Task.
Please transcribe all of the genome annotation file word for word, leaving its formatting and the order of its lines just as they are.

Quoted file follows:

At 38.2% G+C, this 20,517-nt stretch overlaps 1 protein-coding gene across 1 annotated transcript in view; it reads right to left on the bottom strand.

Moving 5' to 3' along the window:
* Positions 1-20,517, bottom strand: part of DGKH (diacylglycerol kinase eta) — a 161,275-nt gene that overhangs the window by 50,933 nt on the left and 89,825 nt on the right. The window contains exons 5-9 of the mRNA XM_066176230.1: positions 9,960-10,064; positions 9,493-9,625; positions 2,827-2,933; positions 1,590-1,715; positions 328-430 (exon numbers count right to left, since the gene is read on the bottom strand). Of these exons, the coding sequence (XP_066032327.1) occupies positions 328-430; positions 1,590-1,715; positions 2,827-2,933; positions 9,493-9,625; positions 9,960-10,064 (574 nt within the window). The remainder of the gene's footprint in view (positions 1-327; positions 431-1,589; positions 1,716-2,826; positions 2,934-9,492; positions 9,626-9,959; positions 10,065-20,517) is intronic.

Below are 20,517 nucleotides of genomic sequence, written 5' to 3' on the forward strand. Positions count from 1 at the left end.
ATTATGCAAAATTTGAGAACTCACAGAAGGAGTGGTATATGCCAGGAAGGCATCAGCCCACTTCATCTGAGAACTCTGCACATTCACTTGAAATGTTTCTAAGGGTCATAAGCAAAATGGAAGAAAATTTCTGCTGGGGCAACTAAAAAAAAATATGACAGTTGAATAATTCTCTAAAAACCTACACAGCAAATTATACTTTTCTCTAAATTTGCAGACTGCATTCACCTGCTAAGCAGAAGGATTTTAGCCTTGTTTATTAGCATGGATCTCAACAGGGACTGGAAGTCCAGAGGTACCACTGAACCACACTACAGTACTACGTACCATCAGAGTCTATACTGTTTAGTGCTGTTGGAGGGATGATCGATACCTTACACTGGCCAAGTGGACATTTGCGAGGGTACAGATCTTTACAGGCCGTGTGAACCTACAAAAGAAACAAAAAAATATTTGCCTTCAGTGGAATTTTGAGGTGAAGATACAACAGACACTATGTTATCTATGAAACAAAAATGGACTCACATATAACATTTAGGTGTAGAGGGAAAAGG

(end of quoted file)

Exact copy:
At 38.2% G+C, this 20,517-nt stretch overlaps 1 protein-coding gene across 1 annotated transcript in view; it reads right to left on the bottom strand.

Moving 5' to 3' along the window:
* Positions 1-20,517, bottom strand: part of DGKH (diacylglycerol kinase eta) — a 161,275-nt gene that overhangs the window by 50,933 nt on the left and 89,825 nt on the right. The window contains exons 5-9 of the mRNA XM_066176230.1: positions 9,960-10,064; positions 9,493-9,625; positions 2,827-2,933; positions 1,590-1,715; positions 328-430 (exon numbers count right to left, since the gene is read on the bottom strand). Of these exons, the coding sequence (XP_066032327.1) occupies positions 328-430; positions 1,590-1,715; positions 2,827-2,933; positions 9,493-9,625; positions 9,960-10,064 (574 nt within the window). The remainder of the gene's footprint in view (positions 1-327; positions 431-1,589; positions 1,716-2,826; positions 2,934-9,492; positions 9,626-9,959; positions 10,065-20,517) is intronic.

Below are 20,517 nucleotides of genomic sequence, written 5' to 3' on the forward strand. Positions count from 1 at the left end.
ATTATGCAAAATTTGAGAACTCACAGAAGGAGTGGTATATGCCAGGAAGGCATCAGCCCACTTCATCTGAGAACTCTGCACATTCACTTGAAATGTTTCTAAGGGTCATAAGCAAAATGGAAGAAAATTTCTGCTGGGGCAACTAAAAAAAAATATGACAGTTGAATAATTCTCTAAAAACCTACACAGCAAATTATACTTTTCTCTAAATTTGCAGACTGCATTCACCTGCTAAGCAGAAGGATTTTAGCCTTGTTTATTAGCATGGATCTCAACAGGGACTGGAAGTCCAGAGGTACCACTGAACCACACTACAGTACTACGTACCATCAGAGTCTATACTGTTTAGTGCTGTTGGAGGGATGATCGATACCTTACACTGGCCAAGTGGACATTTGCGAGGGTACAGATCTTTACAGGCCGTGTGAACCTACAAAAGAAACAAAAAAATATTTGCCTTCAGTGGAATTTTGAGGTGAAGATACAACAGACACTATGTTATCTATGAAACAAAAATGGACTCACATATAACATTTAGGTGTAGAGGGAAAAGG